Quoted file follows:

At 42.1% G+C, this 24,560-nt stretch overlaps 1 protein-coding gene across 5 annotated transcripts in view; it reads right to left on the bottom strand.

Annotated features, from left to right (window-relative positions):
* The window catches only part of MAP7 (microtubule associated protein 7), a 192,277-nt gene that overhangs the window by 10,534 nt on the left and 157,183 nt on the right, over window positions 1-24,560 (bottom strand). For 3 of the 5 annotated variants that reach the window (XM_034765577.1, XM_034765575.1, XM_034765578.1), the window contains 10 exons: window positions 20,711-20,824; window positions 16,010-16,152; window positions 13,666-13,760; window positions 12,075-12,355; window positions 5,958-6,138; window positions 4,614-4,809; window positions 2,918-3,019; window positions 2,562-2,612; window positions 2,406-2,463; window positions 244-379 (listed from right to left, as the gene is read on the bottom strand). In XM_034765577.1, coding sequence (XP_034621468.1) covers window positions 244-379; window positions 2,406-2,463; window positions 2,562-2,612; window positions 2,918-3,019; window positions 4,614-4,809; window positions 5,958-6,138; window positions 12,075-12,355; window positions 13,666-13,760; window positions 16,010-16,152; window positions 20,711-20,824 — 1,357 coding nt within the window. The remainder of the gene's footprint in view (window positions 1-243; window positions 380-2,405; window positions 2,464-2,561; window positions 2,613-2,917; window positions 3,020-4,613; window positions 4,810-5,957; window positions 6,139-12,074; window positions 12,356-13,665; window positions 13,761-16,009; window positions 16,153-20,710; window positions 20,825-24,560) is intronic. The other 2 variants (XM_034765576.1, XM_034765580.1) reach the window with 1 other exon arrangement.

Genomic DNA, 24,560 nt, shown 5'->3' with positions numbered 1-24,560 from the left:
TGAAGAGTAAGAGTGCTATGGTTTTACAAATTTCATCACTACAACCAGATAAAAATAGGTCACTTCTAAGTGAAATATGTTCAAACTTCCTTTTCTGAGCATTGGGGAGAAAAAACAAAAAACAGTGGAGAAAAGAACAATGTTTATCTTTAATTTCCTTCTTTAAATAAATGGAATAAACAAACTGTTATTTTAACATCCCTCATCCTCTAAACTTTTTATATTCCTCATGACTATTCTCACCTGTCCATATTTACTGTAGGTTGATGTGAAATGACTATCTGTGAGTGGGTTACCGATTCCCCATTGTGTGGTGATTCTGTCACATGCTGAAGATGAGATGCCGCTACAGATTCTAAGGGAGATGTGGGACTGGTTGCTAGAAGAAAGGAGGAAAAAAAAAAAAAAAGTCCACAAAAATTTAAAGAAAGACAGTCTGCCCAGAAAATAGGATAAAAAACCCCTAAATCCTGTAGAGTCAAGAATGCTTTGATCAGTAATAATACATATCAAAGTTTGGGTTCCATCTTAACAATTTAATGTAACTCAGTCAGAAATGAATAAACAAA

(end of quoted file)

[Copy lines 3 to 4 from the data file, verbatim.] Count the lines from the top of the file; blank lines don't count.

* The window catches only part of MAP7 (microtubule associated protein 7), a 192,277-nt gene that overhangs the window by 10,534 nt on the left and 157,183 nt on the right, over window positions 1-24,560 (bottom strand). For 3 of the 5 annotated variants that reach the window (XM_034765577.1, XM_034765575.1, XM_034765578.1), the window contains 10 exons: window positions 20,711-20,824; window positions 16,010-16,152; window positions 13,666-13,760; window positions 12,075-12,355; window positions 5,958-6,138; window positions 4,614-4,809; window positions 2,918-3,019; window positions 2,562-2,612; window positions 2,406-2,463; window positions 244-379 (listed from right to left, as the gene is read on the bottom strand). In XM_034765577.1, coding sequence (XP_034621468.1) covers window positions 244-379; window positions 2,406-2,463; window positions 2,562-2,612; window positions 2,918-3,019; window positions 4,614-4,809; window positions 5,958-6,138; window positions 12,075-12,355; window positions 13,666-13,760; window positions 16,010-16,152; window positions 20,711-20,824 — 1,357 coding nt within the window. The remainder of the gene's footprint in view (window positions 1-243; window positions 380-2,405; window positions 2,464-2,561; window positions 2,613-2,917; window positions 3,020-4,613; window positions 4,810-5,957; window positions 6,139-12,074; window positions 12,356-13,665; window positions 13,761-16,009; window positions 16,153-20,710; window positions 20,825-24,560) is intronic. The other 2 variants (XM_034765576.1, XM_034765580.1) reach the window with 1 other exon arrangement.

Genomic DNA, 24,560 nt, shown 5'->3' with positions numbered 1-24,560 from the left: